While the cells taken from Henrietta and placed in labs were growing at an astronomical rate, so also was the cancer within her. Henrietta had no idea about the breakthrough that her cells had in the lab, but she did know that her cancer was getting worse. Her visits to Johns Hopkins went from once every other week to receiving treatments every day; this shift in frequency took place in March 1951. At Hopkins, she received a combination of radium treatments and X-ray therapy, a procedure that involves aiming radiation from x-rays into the affected area. Both of these methods were meant to kill the cancer cells and shrink the tumors. Nonetheless, she grew weaker and weaker by the day with her body turning a burnt shade of black, and her cancer persisted. For the next few months, new tumors appeared, and Henrietta decide to stay at the hospital one week after turning thirty one. In their notes, doctors recorded that she was in terrible pain, and on October 4, 1951, Henrietta Lacks passed away. She left behind her husband and her five children, who then went to live with a cousin in the same neighborhood just outside the city of Baltimore.9

Although Henrietta Lacks was gone, her cells were now being shipped across the globe to researchers. At the end of 1951, the world was in the middle of the largest polio outbreak in history, and everyone was searching for a vaccine. However, scientists needed a specimen to test the different vaccines on. The answer to their problem was to mass produce HeLa cells. That same year, they created a HeLa factory and distribution center at the Tuskegee Institute. The cells produced in this factory were sent mainly to polio labs. However, others saw the opportunity for profit, and in 1954, a man named Samuel Reader created Microbiological Associates, a for-profit HeLa cell factory. Reader turned the production of HeLa cells into a multibillion dollar industry. Using these cells, researchers had significant accomplishments, including developing treatments for polio, cancer, AIDS, and they were also used to study in vitro fertilization.10

Deborah Lacks holding a close up of HeLa cell’s chromosomes | Courtesy of African American Literature

All the while, Henrietta’s family had no idea that her cells lived on in labs around the world, or that they were being bought or sold. It wasn’t until 1973, nearly two decades later, that a researcher requested to draw blood from all of the family members. It was then when they found out about the cells, and everyone, especially her children, were angry. No one in the family, including Henrietta, had given consent for them to take or use her cells, and now they were everywhere. In addition, some individuals were making millions off her cells, but the family didn’t receive any profit. For some time they tried to file law suits, but to no avail. Recently, however, Henrietta’s family have begun to receive a small form of compensation, not in payments, but in partial ownership. In 2013, the Lacks family reached an agreement with the National Institute of Health that the DNA sequence from HeLa cells can only be accessed by researchers who are approved by the Lacks family. Although this is a small contribution, for the Lacks family it is a step in the right direction as they continue to deal with the unclaimed legacy Henrietta Lacks left behind.11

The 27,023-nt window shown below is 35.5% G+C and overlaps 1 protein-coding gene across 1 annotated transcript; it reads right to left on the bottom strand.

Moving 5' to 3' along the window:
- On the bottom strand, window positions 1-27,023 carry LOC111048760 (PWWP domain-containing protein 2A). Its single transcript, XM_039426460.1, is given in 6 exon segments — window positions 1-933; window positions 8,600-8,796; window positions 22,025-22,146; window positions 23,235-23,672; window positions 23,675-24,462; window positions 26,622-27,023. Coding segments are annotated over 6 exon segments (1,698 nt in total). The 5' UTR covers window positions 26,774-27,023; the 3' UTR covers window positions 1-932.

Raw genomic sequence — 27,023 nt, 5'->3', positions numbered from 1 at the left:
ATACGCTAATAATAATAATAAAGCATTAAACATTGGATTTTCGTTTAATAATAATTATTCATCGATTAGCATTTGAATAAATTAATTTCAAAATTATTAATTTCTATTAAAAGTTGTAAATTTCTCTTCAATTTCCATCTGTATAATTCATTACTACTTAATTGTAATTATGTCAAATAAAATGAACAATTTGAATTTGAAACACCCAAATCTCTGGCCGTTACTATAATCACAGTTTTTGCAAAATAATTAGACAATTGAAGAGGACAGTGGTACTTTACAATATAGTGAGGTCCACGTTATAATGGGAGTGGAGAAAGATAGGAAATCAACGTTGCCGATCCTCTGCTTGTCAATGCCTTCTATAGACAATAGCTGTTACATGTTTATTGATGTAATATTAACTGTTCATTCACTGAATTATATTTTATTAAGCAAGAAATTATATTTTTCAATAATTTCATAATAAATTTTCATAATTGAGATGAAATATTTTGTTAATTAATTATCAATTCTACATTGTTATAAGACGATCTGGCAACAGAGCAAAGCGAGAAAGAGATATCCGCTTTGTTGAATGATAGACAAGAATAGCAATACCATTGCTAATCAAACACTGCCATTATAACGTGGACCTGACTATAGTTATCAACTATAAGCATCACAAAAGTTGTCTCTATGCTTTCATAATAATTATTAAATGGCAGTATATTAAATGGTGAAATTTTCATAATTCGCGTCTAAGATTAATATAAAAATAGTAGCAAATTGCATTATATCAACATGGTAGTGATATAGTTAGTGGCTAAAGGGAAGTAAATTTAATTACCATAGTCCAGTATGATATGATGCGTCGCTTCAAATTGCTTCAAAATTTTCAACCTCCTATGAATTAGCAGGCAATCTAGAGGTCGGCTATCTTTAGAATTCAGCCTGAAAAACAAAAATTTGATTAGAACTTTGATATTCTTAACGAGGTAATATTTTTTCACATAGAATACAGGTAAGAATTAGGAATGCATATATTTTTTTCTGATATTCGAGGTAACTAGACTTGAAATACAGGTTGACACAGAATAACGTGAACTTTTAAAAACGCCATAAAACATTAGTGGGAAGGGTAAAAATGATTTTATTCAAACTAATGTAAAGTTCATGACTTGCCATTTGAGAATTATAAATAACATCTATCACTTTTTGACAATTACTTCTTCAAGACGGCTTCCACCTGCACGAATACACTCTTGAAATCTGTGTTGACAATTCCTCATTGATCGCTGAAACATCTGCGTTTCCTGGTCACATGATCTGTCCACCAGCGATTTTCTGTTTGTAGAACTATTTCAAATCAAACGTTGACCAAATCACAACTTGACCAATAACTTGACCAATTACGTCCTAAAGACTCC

1. Rebecca Skloot, The Immortal Life of Henrietta Lacks (New York: Crown Publishers, 2010), 1.
  2. Rebecca Skloot, The Immortal Life of Henrietta Lacks (New York: Crown Publishers, 2010), 18-26.
  3. Rebecca Skloot, The Immortal Life of Henrietta Lacks (New York: Crown Publishers, 2010), 14.
  4. Rebecca Skloot, The Immortal Life of Henrietta Lacks (New York: Crown Publishers, 2010), 17.
  5. Gemma Tarlach, “Henrietta Lacks,” Discover 38, no. 4 (2017): 50.
  6. Brian Douglas Hoyle, HeLa Cell Line Case (Boston: Cengage Learning, 2012), 482.
  7. Rebecca Skloot, The Immortal Life of Henrietta Lacks (New York: Crown Publishers, 2010), 40.
  8. Salem Press Biographical Encyclopedia, 2016, s.v. “Henrietta Lacks,” by Tamara Dunn.
  9. Rebecca Skloot, The Immortal Life of Henrietta Lacks (New York: Crown Publishers, 2010), 83-86.
  10. Timothy Turner, “Development of the Polio Vaccine: A Historical Perspective of Tuskegee University’s Role in Mass Production and Distribution of HeLa Cells,” Journal of Health Care for the Poor and Underserved 23, no. 4 (November 2012): 3.
  11. Rebecca Skloot, “The Immortal Life of Henrietta Lacks, the Sequel,” New York Times, March 24, 2013. Accessed April 2, 2018.
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4 Comments

  • This article had an interesting topic and I enjoyed reading it. I had never heard of Henrietta so it was nice to read about something new. Her contributions to modern day science are irreplaceable. The way she was treated is wring and shows that there was a lot wrong with the way things were being run. This article was noticeably well-researched. Great job.

  • I am pretty certain that a movie just came out about the amazing story of HeLa, although I haven’t had the opportunity to watch, I am grateful for this incredibly enlightening story. While
    Henrietta never gave any consent, her tumor samples have been able to help doctors produce lifesaving treatments for the world. I am glad that the family was able to receive some compensation on top of knowing what an amazing contribution their mother was able to provide for science and mankind.

  • I have read many books and articles on Henrietta Lacks and her story, and this article does a beautiful job of summing up who she was and her importance in modern-day science! While it is morally wrong to have taken the cells without knowing, the medical breakthroughs that they provided would not have been accomplish without it happening. While I do think the Lacks family should be compensated for the cell’s manufacturing, I feel they should also find comfort in the fact that their mother lives on within others, and is healing future generations.

  • I remember reading this book my junior year in high school. This story is absolutely incredible with what this lady did for science, but the way Doctors treated her was unprofessional and violated her rights so much it is tragic. This article was very well researched, and I enjoyed it. It told a good story and didn’t feel fluffed.